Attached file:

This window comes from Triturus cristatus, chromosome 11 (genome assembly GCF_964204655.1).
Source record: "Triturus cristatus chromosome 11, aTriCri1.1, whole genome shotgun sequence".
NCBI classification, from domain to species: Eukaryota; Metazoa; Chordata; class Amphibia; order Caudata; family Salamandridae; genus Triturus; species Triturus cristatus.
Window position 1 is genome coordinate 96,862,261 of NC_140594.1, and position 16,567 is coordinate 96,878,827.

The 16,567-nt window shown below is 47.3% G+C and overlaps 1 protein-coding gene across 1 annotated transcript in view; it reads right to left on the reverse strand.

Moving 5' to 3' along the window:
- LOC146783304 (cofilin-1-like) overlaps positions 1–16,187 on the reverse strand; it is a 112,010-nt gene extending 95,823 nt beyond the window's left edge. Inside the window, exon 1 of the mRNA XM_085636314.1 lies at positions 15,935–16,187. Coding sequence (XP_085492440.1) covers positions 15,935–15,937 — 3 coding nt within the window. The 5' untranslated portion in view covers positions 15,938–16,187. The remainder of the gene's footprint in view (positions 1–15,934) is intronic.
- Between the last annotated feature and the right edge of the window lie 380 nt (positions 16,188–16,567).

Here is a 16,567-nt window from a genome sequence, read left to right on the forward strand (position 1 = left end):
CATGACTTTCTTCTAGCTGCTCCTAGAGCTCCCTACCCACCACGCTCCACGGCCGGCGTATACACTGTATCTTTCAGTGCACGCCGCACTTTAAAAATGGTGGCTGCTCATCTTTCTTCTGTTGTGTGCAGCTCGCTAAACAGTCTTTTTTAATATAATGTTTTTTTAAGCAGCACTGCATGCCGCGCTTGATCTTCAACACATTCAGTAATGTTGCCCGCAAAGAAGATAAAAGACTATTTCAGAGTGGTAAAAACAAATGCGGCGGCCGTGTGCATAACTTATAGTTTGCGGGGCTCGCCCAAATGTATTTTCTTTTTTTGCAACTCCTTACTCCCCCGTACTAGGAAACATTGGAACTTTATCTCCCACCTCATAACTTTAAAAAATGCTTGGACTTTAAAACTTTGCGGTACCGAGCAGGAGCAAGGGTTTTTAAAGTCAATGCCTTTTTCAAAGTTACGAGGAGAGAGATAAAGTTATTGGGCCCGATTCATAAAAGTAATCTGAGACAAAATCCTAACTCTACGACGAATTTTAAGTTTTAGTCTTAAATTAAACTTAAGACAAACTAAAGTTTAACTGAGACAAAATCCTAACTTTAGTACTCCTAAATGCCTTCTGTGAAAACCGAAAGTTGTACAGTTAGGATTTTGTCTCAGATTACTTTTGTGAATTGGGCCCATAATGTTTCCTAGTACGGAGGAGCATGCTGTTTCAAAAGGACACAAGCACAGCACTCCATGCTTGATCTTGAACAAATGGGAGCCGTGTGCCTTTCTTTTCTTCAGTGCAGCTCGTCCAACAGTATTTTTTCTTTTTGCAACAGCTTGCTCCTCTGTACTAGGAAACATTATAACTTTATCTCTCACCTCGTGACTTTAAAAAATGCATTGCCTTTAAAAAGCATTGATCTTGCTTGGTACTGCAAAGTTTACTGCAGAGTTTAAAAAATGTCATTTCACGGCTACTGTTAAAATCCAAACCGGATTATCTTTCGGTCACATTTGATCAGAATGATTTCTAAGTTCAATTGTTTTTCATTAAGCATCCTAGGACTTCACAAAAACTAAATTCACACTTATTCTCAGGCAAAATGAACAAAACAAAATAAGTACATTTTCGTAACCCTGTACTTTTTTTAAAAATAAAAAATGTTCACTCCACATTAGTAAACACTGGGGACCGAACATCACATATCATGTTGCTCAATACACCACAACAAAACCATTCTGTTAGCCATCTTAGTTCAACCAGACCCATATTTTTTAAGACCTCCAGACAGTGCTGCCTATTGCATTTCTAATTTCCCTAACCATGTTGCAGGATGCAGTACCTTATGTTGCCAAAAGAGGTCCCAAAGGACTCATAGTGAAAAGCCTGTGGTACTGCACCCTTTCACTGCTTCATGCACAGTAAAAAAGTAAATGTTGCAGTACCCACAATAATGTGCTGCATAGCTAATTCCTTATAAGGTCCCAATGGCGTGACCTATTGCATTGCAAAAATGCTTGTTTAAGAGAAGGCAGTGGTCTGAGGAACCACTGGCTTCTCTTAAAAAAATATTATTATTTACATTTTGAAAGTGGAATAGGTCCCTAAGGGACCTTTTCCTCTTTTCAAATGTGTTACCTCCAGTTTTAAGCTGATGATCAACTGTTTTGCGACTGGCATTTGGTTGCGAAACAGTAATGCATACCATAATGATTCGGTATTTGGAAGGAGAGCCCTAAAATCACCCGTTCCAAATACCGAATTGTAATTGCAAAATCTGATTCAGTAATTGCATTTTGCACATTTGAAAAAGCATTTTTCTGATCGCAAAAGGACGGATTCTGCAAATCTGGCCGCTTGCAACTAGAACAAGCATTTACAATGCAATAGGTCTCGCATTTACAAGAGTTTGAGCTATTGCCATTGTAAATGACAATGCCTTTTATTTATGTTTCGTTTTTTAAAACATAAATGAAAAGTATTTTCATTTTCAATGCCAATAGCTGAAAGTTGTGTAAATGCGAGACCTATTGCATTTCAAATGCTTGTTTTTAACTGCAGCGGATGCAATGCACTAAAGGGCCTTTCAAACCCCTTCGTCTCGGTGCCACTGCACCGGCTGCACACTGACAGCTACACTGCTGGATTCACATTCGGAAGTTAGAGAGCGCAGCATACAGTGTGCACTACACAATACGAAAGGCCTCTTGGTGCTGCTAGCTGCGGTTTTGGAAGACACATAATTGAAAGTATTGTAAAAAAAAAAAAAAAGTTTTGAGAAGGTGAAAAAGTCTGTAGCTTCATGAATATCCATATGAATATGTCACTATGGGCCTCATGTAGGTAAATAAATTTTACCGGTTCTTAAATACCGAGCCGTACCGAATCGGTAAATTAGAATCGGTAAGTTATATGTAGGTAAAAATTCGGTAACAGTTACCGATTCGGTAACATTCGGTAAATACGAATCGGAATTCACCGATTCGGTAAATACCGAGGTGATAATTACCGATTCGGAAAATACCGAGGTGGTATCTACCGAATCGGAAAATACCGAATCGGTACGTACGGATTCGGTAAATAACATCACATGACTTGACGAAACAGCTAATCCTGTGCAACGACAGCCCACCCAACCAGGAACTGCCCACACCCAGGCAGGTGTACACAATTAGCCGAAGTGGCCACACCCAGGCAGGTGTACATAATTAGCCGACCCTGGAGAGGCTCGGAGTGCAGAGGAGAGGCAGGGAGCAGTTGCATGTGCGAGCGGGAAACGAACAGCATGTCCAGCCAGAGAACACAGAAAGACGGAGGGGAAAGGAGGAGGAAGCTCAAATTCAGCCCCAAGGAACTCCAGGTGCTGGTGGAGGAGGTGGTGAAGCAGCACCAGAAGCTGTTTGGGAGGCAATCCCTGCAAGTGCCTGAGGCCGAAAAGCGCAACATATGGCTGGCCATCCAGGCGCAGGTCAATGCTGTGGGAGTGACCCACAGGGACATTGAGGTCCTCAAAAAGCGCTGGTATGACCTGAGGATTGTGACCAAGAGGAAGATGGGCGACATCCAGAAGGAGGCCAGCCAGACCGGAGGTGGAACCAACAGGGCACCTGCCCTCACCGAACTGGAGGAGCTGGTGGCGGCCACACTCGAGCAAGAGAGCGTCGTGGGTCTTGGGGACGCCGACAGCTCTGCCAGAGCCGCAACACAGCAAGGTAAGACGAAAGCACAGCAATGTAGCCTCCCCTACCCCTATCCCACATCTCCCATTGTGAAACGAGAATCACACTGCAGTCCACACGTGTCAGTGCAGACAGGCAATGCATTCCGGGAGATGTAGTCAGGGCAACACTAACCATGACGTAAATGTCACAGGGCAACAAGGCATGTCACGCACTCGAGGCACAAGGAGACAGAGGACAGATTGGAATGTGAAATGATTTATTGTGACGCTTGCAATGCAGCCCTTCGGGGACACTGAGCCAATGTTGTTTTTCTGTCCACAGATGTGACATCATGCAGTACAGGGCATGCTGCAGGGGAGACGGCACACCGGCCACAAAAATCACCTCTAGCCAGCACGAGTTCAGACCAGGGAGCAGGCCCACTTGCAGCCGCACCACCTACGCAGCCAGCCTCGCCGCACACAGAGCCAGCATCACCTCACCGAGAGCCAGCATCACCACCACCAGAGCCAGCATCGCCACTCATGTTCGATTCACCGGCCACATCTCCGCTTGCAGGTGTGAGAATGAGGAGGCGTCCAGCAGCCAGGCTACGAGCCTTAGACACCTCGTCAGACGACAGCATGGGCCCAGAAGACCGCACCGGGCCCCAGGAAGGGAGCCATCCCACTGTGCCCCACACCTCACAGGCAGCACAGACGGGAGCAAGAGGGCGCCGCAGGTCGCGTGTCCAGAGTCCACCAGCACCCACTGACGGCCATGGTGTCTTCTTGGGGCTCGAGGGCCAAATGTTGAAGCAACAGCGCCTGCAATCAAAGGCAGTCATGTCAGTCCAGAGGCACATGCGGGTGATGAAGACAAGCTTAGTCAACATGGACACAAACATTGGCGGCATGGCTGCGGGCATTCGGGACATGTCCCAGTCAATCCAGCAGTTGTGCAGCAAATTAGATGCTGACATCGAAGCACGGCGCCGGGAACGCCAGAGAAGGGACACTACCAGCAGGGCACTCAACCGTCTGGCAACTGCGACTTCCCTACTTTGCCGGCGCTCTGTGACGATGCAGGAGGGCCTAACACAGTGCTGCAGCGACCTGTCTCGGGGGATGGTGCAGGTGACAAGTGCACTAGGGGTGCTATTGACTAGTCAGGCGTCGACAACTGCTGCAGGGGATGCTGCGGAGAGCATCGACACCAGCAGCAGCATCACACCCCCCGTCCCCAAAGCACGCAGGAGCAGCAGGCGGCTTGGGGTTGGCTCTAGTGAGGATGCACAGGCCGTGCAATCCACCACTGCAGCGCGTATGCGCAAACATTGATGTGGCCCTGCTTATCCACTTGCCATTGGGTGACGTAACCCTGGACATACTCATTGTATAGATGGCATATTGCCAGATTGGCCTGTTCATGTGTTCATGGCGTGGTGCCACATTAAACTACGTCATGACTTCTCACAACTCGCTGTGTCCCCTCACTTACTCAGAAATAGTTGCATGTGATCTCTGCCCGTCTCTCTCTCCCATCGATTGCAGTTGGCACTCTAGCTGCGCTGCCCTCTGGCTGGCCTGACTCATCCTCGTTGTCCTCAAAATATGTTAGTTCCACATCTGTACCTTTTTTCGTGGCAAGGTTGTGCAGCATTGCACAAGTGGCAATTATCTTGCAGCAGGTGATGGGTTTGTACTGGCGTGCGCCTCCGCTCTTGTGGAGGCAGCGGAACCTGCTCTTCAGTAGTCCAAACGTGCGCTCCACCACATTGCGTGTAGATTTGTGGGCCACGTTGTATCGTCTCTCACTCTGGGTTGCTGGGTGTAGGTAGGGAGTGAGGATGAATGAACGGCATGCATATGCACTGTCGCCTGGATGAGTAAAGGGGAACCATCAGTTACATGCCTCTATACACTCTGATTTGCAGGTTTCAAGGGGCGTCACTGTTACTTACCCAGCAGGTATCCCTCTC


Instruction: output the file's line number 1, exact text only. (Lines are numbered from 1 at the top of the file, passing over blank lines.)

This window comes from Triturus cristatus, chromosome 11 (genome assembly GCF_964204655.1).